This is the second installment in a new series called “Inside Jobs” in which reporters shadow locals performing unique and unusual jobs around the Iron Range.
HIBBING — Craig Holgate spins his chair toward the microphone and adjusts his headphones inside the booth at Midwest Communications in Hibbing. His animated voice so many recognize from his decades at WTBX rarely falters, but the upcoming announcement gives him pause.
“I have to collect my thoughts for a minute,” he says off air. “I’m doing this totally off the cuff.”
It’s the last Friday of June and the song “Almost” by Hozier is slowly winding down. Holgate stares ahead at his desk where two computer monitors hum quietly before him — one with a photograph of his 14-month-old granddaughter lit up as the background. A cool breeze blows in from the open window nearby and the music fades. He clicks on the mouse and he’s live, sounding like his usual, chipper self.
“It’s 7:08 a.m. on the morning show, and just giving you a little bit of a health update,” he begins. “I know some of the radio family out there, some of you would like to know what’s going on.”
The host of “The Early Morning Show” has been at the Mayo Clinic in Rochester for the past several days trying to find out “what’s been going on between [his] two headphones.” Holgate has openly shared his cancer journey with listeners, beginning four years ago when a routine colonoscopy resulted in an ambulance ride into emergency surgery. It was then the avid biker and cross country skier was shocked to learn he had Stage 3 cancer; had he not gone in, he might have lived another six months tops. No signs. No symptoms. No history of cancer in his family.
While chemotherapy seemed to be improving the situation, in 2017 Holgate experienced a seizure on the left side of his body. A tumor had to be removed from his brain and resulted in six months of physical therapy to relearn how to use steps. Doctors discovered the cancer had spread to his lungs. Holgate has since kept listeners apprised every step of the way in hopes that his experience will encourage others to get regular check-ups. Despite his reasoning for doing so, he’s not excited to share the latest update.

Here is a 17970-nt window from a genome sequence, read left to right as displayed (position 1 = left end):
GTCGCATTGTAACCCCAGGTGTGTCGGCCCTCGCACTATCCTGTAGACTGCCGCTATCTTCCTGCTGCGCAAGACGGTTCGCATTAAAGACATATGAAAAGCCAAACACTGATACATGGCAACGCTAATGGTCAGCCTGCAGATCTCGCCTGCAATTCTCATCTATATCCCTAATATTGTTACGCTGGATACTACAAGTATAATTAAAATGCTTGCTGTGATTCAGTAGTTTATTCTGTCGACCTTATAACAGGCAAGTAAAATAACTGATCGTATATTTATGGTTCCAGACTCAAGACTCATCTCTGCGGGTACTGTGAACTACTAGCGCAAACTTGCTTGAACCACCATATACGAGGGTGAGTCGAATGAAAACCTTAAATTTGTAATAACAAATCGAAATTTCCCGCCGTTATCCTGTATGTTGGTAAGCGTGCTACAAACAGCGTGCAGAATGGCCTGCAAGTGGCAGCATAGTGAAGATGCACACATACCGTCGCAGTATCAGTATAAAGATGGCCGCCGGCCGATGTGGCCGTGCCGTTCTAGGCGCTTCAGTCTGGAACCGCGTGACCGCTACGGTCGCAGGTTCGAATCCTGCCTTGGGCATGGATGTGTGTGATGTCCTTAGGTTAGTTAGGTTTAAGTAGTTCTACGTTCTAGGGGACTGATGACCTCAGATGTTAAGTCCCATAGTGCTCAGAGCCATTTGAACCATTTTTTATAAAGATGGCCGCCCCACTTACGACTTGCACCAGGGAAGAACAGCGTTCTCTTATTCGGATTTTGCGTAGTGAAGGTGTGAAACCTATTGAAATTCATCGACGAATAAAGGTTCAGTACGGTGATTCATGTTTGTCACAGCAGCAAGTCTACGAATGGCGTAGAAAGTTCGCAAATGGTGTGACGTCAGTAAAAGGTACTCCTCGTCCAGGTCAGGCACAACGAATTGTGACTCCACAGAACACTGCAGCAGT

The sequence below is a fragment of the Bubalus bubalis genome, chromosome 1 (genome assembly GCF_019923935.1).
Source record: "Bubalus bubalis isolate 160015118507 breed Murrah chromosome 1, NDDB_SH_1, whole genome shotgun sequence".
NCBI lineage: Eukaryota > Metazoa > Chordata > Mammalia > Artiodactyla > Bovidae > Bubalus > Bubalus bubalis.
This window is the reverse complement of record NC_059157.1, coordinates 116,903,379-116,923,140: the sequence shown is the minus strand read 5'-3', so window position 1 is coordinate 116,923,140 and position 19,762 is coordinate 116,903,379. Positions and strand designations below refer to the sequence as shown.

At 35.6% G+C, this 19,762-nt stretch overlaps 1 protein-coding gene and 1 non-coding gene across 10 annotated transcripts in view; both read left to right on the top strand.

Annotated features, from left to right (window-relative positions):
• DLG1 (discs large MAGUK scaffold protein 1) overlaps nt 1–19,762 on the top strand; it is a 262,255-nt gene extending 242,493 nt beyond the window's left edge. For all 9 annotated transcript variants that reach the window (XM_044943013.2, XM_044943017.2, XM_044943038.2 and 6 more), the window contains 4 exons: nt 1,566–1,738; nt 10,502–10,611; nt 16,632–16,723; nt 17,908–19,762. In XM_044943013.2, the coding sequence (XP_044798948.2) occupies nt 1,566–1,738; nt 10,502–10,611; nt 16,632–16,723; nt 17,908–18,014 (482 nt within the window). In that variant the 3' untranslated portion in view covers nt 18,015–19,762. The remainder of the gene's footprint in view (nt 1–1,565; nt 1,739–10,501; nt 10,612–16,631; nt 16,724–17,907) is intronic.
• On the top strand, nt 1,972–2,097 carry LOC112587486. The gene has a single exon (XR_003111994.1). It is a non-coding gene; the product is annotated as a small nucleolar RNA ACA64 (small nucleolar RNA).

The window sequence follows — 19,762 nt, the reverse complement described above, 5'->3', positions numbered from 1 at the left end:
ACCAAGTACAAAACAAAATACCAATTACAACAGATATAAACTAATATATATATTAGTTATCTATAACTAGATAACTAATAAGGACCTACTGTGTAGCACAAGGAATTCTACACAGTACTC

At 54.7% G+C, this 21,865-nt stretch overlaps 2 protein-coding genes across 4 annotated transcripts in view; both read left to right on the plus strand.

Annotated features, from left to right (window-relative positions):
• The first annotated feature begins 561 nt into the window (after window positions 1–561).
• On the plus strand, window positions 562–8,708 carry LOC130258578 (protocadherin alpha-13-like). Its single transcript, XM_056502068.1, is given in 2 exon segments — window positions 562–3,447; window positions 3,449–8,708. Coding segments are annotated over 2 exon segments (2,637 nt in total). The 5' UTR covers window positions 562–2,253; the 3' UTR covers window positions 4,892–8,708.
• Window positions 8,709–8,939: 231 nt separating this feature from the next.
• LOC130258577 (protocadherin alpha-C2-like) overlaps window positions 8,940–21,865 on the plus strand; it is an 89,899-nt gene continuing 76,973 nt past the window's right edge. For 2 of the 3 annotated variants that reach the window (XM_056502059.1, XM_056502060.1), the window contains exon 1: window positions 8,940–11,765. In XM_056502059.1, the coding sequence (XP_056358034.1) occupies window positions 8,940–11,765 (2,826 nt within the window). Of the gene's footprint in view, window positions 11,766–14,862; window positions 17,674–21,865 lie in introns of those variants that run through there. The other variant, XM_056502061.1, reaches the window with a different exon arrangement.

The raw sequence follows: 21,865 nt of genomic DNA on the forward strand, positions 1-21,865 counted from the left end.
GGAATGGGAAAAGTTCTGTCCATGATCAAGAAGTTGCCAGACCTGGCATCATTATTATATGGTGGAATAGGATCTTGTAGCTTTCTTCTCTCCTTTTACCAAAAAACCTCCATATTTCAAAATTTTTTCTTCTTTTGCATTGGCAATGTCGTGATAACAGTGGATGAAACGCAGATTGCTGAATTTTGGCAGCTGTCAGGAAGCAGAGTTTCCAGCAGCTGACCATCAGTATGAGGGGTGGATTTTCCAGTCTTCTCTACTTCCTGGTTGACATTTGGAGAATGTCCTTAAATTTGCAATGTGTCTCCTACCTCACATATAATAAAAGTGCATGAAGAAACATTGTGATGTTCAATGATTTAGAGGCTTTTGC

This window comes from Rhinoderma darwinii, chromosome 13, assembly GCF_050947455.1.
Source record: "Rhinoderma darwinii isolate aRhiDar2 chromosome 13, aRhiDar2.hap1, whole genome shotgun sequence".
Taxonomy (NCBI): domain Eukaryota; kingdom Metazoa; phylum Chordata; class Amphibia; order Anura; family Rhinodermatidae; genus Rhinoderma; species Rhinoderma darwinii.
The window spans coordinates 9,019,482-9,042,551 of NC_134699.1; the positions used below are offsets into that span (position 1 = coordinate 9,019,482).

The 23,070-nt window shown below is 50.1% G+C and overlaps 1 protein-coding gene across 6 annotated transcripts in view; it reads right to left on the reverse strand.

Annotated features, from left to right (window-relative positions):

“Not what we were hoping for,” Holgate says. “...Yesterday they have discovered four areas in my brain that are, as they term, ‘progressing.’ That’s bad news, obviously. You don’t want cancer to be spreading across your brain.”
He sounds upbeat even as he shares that his diagnosis has been upgraded to Stage 4 cancer and the next step will likely be another brain surgery. That means more radiation and time away from the microphone in the months to come. “Like I said to my friends and family yesterday: the clock is ticking a lot faster than we’d like it,” Holgate continues, his foot anxiously bouncing beneath his chair. “It’s not like they didn’t tell me not to buy any green bananas, but yeah, the clock is moving in fast forward right now, so we need to try to take care of some things.”
In his usual style, Holgate finds the positive: he says he’s fortunate he can still enjoy his work, family and friends. He jokes that when he’s not in on Monday not to worry — he’ll just be gone on an annual fishing trip with a good buddy. “So that’s what’s going on Northland and radio family. Not good news at all yesterday down at the Mayo, but their bright minds… maybe they can fix my mind, we’ll see...”